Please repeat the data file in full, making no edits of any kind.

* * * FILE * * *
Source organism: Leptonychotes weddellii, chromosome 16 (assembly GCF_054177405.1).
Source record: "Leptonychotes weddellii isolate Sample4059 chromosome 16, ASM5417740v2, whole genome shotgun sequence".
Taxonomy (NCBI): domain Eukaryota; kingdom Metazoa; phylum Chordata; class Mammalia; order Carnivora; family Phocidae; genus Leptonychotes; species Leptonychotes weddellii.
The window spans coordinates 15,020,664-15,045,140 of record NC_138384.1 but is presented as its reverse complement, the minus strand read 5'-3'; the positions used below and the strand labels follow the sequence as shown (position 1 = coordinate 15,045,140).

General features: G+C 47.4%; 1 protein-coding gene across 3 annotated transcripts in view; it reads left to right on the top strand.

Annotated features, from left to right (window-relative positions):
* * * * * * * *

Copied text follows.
Source organism: Leptonychotes weddellii, chromosome 16 (assembly GCF_054177405.1).
Source record: "Leptonychotes weddellii isolate Sample4059 chromosome 16, ASM5417740v2, whole genome shotgun sequence".
Taxonomy (NCBI): domain Eukaryota; kingdom Metazoa; phylum Chordata; class Mammalia; order Carnivora; family Phocidae; genus Leptonychotes; species Leptonychotes weddellii.
The window spans coordinates 15,020,664-15,045,140 of record NC_138384.1 but is presented as its reverse complement, the minus strand read 5'-3'; the positions used below and the strand labels follow the sequence as shown (position 1 = coordinate 15,045,140).

General features: G+C 47.4%; 1 protein-coding gene across 3 annotated transcripts in view; it reads left to right on the top strand.

Annotated features, from left to right (window-relative positions):